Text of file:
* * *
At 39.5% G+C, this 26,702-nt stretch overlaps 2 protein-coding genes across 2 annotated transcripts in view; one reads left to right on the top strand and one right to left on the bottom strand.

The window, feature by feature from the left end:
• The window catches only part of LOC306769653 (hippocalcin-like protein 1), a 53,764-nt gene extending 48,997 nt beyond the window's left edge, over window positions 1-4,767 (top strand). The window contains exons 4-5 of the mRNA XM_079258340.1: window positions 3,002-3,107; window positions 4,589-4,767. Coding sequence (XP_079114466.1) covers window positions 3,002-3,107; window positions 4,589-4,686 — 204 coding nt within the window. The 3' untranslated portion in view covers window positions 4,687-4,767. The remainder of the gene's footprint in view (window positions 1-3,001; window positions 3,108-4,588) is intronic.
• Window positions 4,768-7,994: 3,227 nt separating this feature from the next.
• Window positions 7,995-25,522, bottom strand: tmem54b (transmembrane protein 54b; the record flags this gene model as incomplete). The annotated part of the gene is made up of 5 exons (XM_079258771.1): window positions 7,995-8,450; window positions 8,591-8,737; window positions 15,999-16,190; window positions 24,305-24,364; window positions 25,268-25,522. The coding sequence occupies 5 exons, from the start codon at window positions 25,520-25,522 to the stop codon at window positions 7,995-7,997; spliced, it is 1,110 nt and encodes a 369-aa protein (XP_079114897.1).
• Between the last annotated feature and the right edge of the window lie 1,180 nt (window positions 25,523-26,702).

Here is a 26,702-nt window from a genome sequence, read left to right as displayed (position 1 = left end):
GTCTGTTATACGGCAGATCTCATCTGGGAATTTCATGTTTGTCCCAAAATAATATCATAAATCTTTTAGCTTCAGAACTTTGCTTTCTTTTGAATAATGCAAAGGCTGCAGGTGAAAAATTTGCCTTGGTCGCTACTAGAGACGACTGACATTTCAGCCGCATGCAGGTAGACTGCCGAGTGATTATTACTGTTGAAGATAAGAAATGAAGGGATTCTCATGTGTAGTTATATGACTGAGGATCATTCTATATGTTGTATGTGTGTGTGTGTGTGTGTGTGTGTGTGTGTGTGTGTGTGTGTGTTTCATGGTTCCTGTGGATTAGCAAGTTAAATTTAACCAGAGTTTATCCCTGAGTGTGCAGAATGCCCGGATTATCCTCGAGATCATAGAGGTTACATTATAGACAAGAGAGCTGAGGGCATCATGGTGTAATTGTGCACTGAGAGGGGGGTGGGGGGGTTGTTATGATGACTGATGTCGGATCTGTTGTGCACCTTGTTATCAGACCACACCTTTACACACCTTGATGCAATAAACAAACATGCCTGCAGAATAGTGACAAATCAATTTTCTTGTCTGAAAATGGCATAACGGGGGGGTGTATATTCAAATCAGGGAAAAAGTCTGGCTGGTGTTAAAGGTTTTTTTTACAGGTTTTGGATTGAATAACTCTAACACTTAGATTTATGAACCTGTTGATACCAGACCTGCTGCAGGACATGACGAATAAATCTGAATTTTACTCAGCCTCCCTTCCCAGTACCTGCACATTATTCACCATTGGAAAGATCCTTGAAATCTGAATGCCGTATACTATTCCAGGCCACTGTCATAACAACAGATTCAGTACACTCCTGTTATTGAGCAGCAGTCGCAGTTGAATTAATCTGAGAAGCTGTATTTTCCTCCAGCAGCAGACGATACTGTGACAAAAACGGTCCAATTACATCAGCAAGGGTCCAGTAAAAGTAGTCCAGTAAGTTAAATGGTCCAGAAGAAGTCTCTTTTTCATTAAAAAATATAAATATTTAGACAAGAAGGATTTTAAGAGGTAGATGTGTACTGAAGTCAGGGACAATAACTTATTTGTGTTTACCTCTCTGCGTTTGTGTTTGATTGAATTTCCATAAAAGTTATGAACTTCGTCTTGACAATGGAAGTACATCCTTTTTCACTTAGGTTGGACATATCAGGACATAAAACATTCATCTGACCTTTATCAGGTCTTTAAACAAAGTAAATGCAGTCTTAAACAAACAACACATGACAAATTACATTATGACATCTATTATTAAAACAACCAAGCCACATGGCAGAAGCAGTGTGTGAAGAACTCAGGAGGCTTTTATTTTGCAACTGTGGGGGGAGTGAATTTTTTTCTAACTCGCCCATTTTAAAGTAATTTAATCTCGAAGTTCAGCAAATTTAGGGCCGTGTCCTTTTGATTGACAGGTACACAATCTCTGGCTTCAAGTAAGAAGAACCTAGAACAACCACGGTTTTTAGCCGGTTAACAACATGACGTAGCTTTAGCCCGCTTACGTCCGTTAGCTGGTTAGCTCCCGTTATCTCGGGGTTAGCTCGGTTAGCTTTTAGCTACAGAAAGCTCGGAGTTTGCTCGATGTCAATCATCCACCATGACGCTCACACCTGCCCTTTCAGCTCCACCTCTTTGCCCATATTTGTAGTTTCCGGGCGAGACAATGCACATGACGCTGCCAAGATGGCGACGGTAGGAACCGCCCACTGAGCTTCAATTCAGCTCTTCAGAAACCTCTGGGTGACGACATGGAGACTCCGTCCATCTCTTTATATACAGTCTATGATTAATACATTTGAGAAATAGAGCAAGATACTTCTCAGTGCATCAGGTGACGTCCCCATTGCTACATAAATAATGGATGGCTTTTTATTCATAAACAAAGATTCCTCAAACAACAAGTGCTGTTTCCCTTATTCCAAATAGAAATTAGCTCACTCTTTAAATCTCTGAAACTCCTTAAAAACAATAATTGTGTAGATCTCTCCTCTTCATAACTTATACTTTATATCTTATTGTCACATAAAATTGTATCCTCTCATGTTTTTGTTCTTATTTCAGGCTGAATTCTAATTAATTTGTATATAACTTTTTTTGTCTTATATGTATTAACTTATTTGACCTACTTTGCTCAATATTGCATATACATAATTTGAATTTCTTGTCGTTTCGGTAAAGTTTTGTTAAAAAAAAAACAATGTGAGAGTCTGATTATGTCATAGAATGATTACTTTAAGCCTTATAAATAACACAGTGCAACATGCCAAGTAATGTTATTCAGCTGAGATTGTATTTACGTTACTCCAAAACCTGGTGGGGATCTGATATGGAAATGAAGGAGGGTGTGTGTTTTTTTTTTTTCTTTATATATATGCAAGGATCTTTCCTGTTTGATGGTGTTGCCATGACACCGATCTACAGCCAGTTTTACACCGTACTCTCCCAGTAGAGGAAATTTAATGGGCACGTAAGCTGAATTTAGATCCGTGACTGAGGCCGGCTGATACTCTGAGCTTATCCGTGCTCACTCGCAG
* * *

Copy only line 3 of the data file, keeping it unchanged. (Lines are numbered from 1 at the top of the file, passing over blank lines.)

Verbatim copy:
• The window catches only part of LOC306769653 (hippocalcin-like protein 1), a 53,764-nt gene extending 48,997 nt beyond the window's left edge, over window positions 1-4,767 (top strand). The window contains exons 4-5 of the mRNA XM_079258340.1: window positions 3,002-3,107; window positions 4,589-4,767. Coding sequence (XP_079114466.1) covers window positions 3,002-3,107; window positions 4,589-4,686 — 204 coding nt within the window. The 3' untranslated portion in view covers window positions 4,687-4,767. The remainder of the gene's footprint in view (window positions 1-3,001; window positions 3,108-4,588) is intronic.